"Art of Sorrow" is dark and cinematic with a busy bassline that underlines its ominous groove. The major piece of action, however, is the blast of strings and organ that ring out every so often to announce the arrival of something new—the kick, the modulating bassline, your brain melting all over the floor. Like much of Goldmann's work, there's a sense of menace throughout. And it's this anticipation that sets Goldmann apart from 99.9% of producers working today in techno. Who else aside from Ricardo Villalobos or Bruno Pronsato do you listen to and actually have no idea where each track is going to lead?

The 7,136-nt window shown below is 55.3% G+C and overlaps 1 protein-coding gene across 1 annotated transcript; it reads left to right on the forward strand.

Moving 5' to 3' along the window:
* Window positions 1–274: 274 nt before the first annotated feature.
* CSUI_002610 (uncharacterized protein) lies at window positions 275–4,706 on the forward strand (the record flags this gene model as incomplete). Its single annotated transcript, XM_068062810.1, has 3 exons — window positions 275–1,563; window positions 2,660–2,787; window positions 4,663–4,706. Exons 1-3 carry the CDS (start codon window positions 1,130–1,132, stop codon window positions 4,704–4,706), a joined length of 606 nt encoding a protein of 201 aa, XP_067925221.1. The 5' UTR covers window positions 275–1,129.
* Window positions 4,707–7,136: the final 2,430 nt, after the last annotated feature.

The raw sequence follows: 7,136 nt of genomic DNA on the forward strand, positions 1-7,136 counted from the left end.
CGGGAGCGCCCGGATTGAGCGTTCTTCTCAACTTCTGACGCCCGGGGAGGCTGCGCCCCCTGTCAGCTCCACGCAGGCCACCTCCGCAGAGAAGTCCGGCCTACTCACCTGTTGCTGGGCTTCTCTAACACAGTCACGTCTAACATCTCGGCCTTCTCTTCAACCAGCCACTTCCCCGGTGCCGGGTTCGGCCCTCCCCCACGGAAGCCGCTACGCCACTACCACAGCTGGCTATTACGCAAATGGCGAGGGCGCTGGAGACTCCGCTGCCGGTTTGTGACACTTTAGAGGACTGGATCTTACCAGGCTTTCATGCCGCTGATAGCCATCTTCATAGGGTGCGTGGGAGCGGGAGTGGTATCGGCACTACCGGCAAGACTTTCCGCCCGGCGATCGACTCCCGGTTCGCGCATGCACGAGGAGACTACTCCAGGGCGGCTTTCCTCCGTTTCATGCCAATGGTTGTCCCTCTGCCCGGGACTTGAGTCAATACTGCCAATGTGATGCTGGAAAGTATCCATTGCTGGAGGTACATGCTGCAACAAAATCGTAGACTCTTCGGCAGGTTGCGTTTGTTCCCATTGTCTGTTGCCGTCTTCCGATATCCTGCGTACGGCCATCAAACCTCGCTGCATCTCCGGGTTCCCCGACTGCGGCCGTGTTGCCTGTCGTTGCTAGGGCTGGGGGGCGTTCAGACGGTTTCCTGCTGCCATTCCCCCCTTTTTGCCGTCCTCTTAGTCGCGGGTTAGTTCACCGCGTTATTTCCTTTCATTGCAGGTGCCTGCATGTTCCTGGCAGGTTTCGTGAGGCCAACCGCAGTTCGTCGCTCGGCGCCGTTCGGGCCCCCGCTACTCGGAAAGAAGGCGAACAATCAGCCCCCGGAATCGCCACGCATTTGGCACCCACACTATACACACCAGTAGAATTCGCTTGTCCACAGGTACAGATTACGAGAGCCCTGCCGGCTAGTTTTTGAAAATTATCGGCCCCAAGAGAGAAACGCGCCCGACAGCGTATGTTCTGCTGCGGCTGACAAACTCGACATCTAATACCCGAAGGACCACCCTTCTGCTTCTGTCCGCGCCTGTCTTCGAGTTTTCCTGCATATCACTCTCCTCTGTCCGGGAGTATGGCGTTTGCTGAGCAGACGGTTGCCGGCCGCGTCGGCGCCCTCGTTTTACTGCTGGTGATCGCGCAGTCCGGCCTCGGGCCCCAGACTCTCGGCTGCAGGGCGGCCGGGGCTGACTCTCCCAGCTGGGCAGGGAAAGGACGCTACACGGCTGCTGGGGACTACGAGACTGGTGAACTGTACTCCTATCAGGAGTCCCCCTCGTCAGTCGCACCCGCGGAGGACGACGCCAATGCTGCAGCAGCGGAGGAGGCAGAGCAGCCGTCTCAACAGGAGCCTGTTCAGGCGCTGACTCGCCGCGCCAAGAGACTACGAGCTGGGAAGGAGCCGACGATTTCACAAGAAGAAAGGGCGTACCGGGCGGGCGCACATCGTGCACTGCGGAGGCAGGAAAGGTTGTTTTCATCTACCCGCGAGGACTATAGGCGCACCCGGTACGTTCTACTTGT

It's hard to believe, for instance, that we'd hear Goldmann trying on dubstep for size. But "Radar Opaque" doesn't sound much like 2562, Martyn or Skream. Probably the closest comparison? T++, whose similarly unpredictable compositions may hit the right tempo and beat structure for the genre, but do everything else differently. It's a brutal work, as muscular as any dubstep tune you'll ever hear. It's unclear when "Radar Opaque" was made, but like everything he produces of late, it's pretty much timeless.